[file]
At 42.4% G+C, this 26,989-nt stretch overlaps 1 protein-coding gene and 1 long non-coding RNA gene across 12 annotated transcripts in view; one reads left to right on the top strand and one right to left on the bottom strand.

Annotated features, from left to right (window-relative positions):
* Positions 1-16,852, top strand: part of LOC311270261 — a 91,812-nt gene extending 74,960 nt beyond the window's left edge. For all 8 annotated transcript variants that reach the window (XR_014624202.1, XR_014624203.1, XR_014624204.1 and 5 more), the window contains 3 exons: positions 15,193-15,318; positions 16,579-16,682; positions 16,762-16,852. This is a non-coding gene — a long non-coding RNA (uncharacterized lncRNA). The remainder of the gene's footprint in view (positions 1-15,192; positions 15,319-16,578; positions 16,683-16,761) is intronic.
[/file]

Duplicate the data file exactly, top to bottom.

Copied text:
At 42.4% G+C, this 26,989-nt stretch overlaps 1 protein-coding gene and 1 long non-coding RNA gene across 12 annotated transcripts in view; one reads left to right on the top strand and one right to left on the bottom strand.

Annotated features, from left to right (window-relative positions):
* Positions 1-16,852, top strand: part of LOC311270261 — a 91,812-nt gene extending 74,960 nt beyond the window's left edge. For all 8 annotated transcript variants that reach the window (XR_014624202.1, XR_014624203.1, XR_014624204.1 and 5 more), the window contains 3 exons: positions 15,193-15,318; positions 16,579-16,682; positions 16,762-16,852. This is a non-coding gene — a long non-coding RNA (uncharacterized lncRNA). The remainder of the gene's footprint in view (positions 1-15,192; positions 15,319-16,578; positions 16,683-16,761) is intronic.